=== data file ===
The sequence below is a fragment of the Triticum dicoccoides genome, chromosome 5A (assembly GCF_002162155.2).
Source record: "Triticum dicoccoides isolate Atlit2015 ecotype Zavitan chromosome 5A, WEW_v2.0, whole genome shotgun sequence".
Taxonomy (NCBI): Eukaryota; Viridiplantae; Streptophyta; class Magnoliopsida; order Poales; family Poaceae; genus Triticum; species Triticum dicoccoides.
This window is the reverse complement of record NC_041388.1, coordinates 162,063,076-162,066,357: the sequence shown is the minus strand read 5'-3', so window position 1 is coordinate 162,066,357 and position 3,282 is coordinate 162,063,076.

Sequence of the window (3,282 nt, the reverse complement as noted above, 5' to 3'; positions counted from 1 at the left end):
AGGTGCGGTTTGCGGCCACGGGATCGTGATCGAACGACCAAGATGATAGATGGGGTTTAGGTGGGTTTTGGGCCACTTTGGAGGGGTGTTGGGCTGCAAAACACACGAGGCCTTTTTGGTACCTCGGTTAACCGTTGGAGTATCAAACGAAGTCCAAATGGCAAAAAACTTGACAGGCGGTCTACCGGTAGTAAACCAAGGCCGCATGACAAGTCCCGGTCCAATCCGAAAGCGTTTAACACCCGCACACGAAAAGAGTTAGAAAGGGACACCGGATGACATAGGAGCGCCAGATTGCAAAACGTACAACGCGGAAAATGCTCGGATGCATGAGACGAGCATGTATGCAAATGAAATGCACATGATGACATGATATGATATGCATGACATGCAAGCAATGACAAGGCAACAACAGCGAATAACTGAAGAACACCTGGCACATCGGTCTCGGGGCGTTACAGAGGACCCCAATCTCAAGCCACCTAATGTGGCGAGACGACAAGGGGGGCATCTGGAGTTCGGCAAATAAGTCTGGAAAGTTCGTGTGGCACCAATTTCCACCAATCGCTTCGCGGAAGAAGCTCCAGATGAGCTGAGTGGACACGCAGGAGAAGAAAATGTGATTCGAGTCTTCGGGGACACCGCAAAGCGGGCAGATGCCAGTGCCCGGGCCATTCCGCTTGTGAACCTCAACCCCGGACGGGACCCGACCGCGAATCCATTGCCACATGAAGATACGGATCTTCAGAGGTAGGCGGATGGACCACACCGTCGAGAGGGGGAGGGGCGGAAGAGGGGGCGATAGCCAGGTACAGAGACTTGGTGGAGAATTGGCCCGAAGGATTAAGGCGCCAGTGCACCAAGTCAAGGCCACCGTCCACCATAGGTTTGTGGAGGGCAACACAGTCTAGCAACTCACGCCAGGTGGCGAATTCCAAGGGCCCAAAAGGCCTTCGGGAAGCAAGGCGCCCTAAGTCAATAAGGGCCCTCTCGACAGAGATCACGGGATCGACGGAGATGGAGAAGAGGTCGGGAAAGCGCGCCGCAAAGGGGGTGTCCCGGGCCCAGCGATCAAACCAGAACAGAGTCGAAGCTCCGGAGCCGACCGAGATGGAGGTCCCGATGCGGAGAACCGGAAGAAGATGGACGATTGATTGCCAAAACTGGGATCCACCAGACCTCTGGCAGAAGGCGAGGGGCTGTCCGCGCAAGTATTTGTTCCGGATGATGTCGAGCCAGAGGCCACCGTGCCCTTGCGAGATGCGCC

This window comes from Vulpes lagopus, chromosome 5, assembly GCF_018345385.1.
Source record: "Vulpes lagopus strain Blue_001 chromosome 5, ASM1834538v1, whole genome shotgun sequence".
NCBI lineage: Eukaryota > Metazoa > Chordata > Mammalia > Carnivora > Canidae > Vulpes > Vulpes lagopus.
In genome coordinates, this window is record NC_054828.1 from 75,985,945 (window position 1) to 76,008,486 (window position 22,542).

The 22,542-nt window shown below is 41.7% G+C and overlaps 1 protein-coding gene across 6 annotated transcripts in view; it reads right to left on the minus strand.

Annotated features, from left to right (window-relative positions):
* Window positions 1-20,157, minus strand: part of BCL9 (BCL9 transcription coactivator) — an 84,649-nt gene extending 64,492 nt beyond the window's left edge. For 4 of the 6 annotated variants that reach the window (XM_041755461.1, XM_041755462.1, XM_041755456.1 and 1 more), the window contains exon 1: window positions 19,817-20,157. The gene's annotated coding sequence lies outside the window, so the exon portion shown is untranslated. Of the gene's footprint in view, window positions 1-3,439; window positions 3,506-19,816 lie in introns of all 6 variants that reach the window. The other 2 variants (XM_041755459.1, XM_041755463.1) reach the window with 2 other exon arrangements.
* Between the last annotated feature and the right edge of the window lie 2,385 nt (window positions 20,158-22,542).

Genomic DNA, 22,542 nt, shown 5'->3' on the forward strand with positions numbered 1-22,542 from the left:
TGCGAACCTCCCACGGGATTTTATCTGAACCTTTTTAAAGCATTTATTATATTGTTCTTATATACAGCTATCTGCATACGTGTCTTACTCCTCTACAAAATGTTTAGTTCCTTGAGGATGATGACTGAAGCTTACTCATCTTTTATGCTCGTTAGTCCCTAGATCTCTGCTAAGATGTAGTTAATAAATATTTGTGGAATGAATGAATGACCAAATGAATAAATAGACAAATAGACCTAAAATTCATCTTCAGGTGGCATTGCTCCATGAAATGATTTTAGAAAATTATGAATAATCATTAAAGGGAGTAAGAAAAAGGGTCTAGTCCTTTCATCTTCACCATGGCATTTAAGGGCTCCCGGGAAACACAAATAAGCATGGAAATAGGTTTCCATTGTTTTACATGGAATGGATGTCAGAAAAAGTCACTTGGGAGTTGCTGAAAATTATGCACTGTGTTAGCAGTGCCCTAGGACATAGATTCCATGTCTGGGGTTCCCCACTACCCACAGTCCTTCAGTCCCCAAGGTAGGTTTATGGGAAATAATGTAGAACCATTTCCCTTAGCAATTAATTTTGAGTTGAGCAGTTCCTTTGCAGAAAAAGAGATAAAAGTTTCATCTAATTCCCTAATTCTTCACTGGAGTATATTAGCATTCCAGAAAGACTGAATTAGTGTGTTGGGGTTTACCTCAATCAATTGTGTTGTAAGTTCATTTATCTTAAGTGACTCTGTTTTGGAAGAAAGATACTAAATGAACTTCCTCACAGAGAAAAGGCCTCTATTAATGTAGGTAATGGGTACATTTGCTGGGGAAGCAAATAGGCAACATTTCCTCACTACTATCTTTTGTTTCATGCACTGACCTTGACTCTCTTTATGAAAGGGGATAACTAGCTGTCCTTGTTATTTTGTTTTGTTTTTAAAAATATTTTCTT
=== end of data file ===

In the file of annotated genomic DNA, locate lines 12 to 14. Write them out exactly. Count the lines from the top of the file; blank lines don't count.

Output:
Annotated features, from left to right (window-relative positions):
* Window positions 1-20,157, minus strand: part of BCL9 (BCL9 transcription coactivator) — an 84,649-nt gene extending 64,492 nt beyond the window's left edge. For 4 of the 6 annotated variants that reach the window (XM_041755461.1, XM_041755462.1, XM_041755456.1 and 1 more), the window contains exon 1: window positions 19,817-20,157. The gene's annotated coding sequence lies outside the window, so the exon portion shown is untranslated. Of the gene's footprint in view, window positions 1-3,439; window positions 3,506-19,816 lie in introns of all 6 variants that reach the window. The other 2 variants (XM_041755459.1, XM_041755463.1) reach the window with 2 other exon arrangements.
* Between the last annotated feature and the right edge of the window lie 2,385 nt (window positions 20,158-22,542).